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Weight Loss & Insomnia

by
author image August McLaughlin
August McLaughlin is a certified nutritionist and health writer with more than nine years of professional experience. Her work has been featured in various magazines such as "Healthy Aging," "CitySmart," "IAmThatGirl" and "ULM." She holds specializations in eating disorders, healthy weight management and sports nutrition. She is currently completing her second cookbook and Weight Limit—a series of body image/nutrition-related PSAs.
Weight Loss & Insomnia
Healthy body weight may help alleviate insomnia. Photo Credit weigh-in image by askthegeek from <a href="http://www.fotolia.com">Fotolia.com</a>

Insomnia, one of the most common medical complaints, involves difficulty falling or remaining asleep. It can cause serious complications, such as increased risk for illness, low energy, reduced ability to think or work properly and emotional problems. Weight loss may help alleviate insomnia symptoms in overweight people or increase risk for insomnia in normal-weight or underweight people. For best results, seek guidance from your doctor.

Emotional Factors

Numerous emotional factors of insomnia pertain to weight. Stress, anxiety and depression are major risk factors for condition. Obesity, unnecessary weight gain. compulsive dieting and low-body weight are all associated with these emotional factors. Stress can trigger emotional eating (eating in response to emotions rather than physiological hunger), which commonly results in weight gain. People experiencing stress, anxiety or depression over their body weight or struggles with weight-loss efforts are also more prone to insomnia. According to Mental Health America, insomnia is a potential complication of eating disorders including bulimia, anorexia and binge eating disorder.

Medical Factors

Weight-related illnesses and medical factors also contribute to insomnia. According to the Mayo Clinic, diet pills and other weight-loss products that contain stimulants--such as caffeine, guarana or ephedrine--frequently disturb sleep. People with hyperthyroidism (overactive thyroid) may experience difficulty sleeping and weight loss. Indigestion and sleep apnea--a sleep disorder associated with obesity--also dampen sleep. Overweight or underweight people who take antidepressants, heart disease medication or medications used to treat high blood pressure (hypertension) may also experience insomnia.

Lifestyle Factors

Eating too much at night can lead to increased body weight and wake the body internally, which can reduce a person's ability to sleep. Inactivity--a common factor of excess weight gain--can cause lethargy. Inactivity and lethargy are associated with insomnia, particularly among elderly adults. People with eating disorders or on low-calorie diets may consume excessive amounts of caffeine in the form of coffee, energy drinks, diet soft drinks or supplements to attain energy without excessive amounts of calories. Excessive caffeine consumption can also trigger insomnia.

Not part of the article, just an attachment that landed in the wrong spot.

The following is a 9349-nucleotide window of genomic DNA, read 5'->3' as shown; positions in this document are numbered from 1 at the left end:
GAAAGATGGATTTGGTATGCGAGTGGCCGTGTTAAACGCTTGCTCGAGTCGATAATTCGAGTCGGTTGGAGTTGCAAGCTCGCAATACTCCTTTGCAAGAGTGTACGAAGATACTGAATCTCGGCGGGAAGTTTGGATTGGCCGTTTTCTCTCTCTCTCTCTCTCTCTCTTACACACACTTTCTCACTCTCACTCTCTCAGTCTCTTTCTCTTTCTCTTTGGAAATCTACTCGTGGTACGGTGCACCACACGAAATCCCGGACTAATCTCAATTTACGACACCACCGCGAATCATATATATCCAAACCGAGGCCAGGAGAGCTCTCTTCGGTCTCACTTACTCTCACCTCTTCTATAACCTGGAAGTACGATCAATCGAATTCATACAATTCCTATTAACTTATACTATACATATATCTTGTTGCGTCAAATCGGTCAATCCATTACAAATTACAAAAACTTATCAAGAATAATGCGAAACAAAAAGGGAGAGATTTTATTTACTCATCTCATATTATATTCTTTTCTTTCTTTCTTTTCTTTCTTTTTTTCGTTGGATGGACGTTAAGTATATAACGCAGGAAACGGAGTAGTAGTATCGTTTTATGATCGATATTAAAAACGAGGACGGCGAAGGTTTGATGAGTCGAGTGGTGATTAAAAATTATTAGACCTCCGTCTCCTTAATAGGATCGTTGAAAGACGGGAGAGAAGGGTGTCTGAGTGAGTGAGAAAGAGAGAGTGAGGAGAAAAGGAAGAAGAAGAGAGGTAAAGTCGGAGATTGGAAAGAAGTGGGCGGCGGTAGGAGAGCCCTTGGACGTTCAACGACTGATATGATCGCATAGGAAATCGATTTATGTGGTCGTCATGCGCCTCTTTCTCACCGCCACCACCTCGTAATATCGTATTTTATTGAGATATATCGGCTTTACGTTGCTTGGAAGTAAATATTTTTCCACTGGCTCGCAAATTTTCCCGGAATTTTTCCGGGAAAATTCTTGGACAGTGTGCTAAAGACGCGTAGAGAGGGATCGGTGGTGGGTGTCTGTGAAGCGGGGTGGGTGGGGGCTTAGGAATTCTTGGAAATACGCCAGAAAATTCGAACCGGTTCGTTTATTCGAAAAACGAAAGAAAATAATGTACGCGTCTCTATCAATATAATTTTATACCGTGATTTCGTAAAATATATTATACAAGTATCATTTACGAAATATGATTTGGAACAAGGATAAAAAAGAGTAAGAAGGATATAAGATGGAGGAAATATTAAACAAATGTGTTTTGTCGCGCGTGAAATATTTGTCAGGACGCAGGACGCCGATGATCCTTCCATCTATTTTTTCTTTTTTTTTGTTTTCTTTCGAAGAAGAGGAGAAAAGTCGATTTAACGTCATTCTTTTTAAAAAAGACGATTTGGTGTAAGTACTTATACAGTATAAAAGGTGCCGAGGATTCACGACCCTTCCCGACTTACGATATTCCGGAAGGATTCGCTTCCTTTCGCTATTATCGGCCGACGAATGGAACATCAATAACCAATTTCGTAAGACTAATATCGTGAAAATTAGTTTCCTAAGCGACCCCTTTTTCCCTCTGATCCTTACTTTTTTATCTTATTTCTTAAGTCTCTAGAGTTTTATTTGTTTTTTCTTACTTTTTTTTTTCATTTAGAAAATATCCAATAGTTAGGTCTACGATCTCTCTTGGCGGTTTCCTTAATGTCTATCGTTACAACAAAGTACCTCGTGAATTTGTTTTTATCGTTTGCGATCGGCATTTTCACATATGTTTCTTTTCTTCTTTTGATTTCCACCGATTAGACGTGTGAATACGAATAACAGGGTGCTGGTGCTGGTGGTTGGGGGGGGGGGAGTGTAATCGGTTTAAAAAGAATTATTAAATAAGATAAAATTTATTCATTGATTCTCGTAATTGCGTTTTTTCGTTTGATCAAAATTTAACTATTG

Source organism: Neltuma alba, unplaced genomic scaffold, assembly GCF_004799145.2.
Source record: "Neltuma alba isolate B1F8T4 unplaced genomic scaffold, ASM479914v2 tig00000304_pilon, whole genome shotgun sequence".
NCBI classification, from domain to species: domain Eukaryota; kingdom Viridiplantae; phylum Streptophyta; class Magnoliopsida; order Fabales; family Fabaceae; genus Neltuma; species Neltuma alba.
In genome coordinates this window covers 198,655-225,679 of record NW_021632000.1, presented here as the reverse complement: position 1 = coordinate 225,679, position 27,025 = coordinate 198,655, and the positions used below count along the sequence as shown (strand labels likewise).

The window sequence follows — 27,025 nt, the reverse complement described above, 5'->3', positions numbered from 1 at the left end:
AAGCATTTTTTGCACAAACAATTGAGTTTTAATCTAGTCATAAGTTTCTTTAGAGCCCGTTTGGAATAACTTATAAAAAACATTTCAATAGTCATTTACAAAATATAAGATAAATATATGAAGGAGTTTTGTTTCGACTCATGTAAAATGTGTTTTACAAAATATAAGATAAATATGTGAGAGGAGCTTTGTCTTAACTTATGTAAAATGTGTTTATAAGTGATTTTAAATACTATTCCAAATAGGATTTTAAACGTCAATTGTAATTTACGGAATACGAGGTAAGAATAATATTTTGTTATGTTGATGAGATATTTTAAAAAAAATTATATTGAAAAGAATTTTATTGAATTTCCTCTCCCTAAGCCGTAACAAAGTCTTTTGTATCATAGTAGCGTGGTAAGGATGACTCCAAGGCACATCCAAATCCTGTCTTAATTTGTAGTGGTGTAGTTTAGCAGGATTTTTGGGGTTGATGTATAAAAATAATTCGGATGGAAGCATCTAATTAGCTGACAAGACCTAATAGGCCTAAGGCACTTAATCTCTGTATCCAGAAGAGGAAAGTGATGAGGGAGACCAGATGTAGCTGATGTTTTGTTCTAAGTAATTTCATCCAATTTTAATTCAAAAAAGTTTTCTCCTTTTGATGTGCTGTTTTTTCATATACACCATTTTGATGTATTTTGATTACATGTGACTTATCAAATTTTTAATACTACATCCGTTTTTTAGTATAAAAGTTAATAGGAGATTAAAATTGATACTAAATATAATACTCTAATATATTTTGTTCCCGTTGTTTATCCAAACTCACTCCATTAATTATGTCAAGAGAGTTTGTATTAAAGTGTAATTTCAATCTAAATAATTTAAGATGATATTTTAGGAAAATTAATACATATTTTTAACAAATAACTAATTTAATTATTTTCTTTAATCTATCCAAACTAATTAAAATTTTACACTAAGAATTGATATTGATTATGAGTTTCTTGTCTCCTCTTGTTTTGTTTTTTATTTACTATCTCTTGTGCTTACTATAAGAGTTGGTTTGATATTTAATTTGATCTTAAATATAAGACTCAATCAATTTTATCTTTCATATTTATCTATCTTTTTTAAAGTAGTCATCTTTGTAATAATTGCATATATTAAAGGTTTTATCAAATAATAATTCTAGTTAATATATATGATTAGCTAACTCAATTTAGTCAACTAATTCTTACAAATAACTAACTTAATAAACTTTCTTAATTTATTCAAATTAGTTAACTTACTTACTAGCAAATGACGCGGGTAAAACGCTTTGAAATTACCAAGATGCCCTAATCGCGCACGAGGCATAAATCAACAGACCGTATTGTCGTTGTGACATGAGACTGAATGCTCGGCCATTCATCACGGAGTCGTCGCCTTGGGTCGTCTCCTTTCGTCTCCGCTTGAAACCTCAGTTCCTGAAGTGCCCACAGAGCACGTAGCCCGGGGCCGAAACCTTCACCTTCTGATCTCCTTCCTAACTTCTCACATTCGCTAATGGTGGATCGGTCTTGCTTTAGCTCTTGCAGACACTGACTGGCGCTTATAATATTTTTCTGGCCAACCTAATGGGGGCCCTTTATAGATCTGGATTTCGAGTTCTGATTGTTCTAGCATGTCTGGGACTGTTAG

Excessive exercise and exercising late at night can also disturb sleep. In addition, the National Sleep Foundation (NSF) suggests that people who are exhausted during the day due to over-exercise, under-eating, overeating, stress or other factors may require daytime naps. People who take two or more naps daily have a higher incidence of insomnia.

Potential Complications

Insomnia can lead to an array of serious complications. According to the NSF, when left untreated, insomnia can increase a person's risk for unhealthy weight gain, illness and death. People who suffer from insomnia also exhibit poorer overall health, greater absenteeism from work and a higher risk for depression. Because obesity and dangerously low body weight increase a person's risk for physical and emotional complications on their own, insomnia may add greater strain and increased risk for these conditions. Most deaths associated with eating disorders and obesity are caused by health-related complications of the disorders.

Solutions/Treatment

When a condition such as hyperthyroidism, obesity or anorexia causes insomnia, treating the underlying problem is a key to improving sleep. Overweight people who learn to manage weight and underweight people who increase their weight to a healthier range may find their sleep troubles end. According to the NSF, behavioral therapy is often part of effective insomnia treatment, because much of the condition correlates to a person's behaviors. Even after a person's weight has improved, previous lifestyle behaviors such as eating late at night, adhering to an erratic bedtime and waking schedule or failure to partake in relaxing activities may perpetuate insomnia. In some cases, doctor-prescribed medications or alternate therapies, such as hypnosis, may prove helpful.

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